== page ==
Obsession (Star Trek: The Original Series)
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|Star Trek: The Original Series episode|
|Episode no.||Season 2
|Directed by||Ralph Senensky|
|Written by||Art Wallace|
|Featured music||Sol Kaplan|
|Cinematography by||Jerry Finnerman|
|Original air date||December 15, 1967|
"Obsession" is a second season episode of the original science fiction television series, Star Trek and was broadcast on December 15, 1967. It is episode No. 42, production No. 47, written by Art Wallace, and directed by Ralph Senensky.
This episode deals with several human emotions: guilt, fear, obsession and, ultimately, redemption. While Captain Kirk is the primary focus, the viewer sees glimpses of these emotions in other members of the ship. At various times the "fight or flight" instinct is shown as an internal battle which one has to overcome in order to find emotional peace.
The Federation starship USS Enterprise has sent a landing team to a planet to search for tritanium deposits. While surveying, Captain Kirk notices a sweet honey smell and has his men go on alert. He tells them to scan for dikironium and immediately fire at anything that looks like a gaseous cloud. The landing party fans out to explore.
One group picks up a signal but loses it, at which point they are attacked. Kirk and Science Officer Spock rush over to the scene, finding three crewmen down; two dead, the other, Ensign Rizzo, near death. All of the men have had their red blood cells drained of hemoglobin. Kirk fears that the killer is the same entity he had encountered 11 years before while serving aboard the USS Farragut. As a young lieutenant, Kirk had hesitated in firing the ship's phasers at the creature, which attacked. The encounter killed half the Farragut crew (including Captain Garrovick, who was a hero and role model to Kirk), with Kirk and the ship's first officer among the survivors. Even though Kirk was given a commendation by the first officer for bravery in battle, Kirk has felt terrible guilt over this incident ever since.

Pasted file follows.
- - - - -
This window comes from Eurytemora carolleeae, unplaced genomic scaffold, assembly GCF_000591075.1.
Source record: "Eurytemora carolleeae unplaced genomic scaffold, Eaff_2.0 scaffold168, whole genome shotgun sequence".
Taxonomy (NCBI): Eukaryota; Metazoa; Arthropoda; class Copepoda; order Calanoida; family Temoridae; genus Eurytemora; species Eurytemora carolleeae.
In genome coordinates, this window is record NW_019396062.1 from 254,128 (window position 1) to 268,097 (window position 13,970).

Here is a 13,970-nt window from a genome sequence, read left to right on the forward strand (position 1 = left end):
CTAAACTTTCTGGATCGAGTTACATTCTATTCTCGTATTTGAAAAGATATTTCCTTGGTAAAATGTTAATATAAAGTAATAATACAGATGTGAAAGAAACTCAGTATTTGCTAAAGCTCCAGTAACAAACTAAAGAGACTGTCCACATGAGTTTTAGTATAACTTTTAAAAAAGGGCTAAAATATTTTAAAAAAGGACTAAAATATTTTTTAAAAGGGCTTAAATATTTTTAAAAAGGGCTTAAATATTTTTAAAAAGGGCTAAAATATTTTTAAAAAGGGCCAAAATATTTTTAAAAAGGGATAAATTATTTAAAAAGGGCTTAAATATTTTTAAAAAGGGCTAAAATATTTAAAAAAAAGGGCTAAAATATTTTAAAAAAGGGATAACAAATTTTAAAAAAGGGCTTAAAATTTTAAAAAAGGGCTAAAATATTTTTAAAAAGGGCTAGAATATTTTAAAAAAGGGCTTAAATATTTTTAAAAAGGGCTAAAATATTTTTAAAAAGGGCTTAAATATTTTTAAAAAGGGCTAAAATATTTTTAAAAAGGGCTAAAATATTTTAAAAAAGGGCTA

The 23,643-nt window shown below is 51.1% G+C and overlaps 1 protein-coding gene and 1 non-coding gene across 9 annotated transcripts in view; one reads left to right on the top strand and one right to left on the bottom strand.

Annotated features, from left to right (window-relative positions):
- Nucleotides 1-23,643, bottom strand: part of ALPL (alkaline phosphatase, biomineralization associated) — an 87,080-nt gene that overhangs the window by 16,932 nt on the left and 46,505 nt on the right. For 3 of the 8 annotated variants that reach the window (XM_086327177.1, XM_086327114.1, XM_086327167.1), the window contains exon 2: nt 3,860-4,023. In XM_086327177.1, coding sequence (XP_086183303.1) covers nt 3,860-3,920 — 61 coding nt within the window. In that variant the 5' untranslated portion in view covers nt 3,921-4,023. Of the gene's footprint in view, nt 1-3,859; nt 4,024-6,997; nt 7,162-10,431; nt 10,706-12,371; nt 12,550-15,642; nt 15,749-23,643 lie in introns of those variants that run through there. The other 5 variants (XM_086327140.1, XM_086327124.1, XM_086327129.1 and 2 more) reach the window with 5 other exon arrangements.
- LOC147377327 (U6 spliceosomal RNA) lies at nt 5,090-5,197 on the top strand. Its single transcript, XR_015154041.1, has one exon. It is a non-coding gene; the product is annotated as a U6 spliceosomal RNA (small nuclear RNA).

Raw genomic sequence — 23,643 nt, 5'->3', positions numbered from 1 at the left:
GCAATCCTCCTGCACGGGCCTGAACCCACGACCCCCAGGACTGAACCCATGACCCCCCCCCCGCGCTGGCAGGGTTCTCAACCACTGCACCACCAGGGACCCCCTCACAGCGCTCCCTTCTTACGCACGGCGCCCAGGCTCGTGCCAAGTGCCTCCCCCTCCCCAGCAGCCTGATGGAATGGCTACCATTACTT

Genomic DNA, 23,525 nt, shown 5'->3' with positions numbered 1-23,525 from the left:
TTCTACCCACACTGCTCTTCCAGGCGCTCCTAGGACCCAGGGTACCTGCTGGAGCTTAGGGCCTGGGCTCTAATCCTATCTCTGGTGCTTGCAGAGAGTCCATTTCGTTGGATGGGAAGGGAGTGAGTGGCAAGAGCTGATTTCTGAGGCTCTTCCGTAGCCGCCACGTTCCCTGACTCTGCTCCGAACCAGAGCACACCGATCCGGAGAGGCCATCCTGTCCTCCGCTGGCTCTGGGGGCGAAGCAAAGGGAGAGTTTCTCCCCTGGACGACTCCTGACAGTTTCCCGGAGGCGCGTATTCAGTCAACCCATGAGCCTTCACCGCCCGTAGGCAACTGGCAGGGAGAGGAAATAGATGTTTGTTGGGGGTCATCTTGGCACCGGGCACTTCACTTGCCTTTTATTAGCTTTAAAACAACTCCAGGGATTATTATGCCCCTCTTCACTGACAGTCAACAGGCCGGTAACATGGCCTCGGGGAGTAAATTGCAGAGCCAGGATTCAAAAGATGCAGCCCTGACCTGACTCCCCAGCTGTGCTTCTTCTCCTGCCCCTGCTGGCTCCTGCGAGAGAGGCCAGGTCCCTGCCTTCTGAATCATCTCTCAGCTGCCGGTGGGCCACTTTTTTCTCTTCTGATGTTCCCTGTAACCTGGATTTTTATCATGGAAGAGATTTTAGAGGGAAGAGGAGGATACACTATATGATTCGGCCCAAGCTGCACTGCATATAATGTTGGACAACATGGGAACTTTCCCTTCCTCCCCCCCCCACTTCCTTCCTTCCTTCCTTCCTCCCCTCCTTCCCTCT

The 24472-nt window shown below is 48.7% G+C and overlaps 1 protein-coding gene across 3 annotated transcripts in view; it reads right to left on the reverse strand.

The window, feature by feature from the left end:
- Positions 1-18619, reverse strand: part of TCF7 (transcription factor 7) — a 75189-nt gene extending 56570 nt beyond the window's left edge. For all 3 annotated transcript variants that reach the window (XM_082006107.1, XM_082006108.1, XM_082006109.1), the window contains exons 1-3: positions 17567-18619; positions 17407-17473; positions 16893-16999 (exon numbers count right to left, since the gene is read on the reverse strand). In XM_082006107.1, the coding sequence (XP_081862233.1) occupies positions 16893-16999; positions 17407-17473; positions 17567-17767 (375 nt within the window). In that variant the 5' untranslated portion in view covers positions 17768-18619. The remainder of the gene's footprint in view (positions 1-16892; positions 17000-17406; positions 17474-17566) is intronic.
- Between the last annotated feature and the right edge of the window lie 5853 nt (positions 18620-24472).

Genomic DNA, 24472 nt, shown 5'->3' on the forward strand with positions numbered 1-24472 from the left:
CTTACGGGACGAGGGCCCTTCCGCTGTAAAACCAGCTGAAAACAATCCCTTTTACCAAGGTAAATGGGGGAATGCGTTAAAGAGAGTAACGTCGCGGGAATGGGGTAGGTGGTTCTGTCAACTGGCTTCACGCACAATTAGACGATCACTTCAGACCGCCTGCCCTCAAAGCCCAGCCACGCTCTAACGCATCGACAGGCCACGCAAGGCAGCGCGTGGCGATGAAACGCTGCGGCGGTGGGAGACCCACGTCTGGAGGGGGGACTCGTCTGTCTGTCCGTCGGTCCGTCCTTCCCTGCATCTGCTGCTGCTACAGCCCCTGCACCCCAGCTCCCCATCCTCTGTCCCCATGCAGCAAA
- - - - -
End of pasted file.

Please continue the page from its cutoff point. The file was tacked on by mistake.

The landing team returns to the Enterprise. Once aboard, Kirk becomes obsessed with finding this entity, feeling guilty that it caused so much damage and then eluded him. He ignores his priority orders to rendezvous with the USS Yorktown, to transfer urgent medical supplies destined for Theta VII, until Chief Medical Officer Dr. McCoy can confirm the cause of the men's deaths. Kirk tells him to reference the Farragut's medical logs. On the bridge, Kirk has Spock look for a gaseous entity that is able to conceal itself and pass through solid matter.
Kirk calls one of the security officers, Ensign Garrovick, to the bridge. The ensign's father was the commanding officer of the Farragut and lost his life to the entity. Kirk believes Garrovick's son will be as driven in finding the creature as he is, and assigns him to the next landing party to hunt the entity down.
Kirk orders his landing party to fire at the entity as soon as it is spotted. The team spreads out, and Ensign Garrovick encounters the creature. He aims his phaser but hesitates, becoming frozen with fear as his partner is killed. The creature moves off just as Kirk arrives. Back on the Enterprise, Garrovick admits that he hesitated before firing his phaser and is confined to quarters.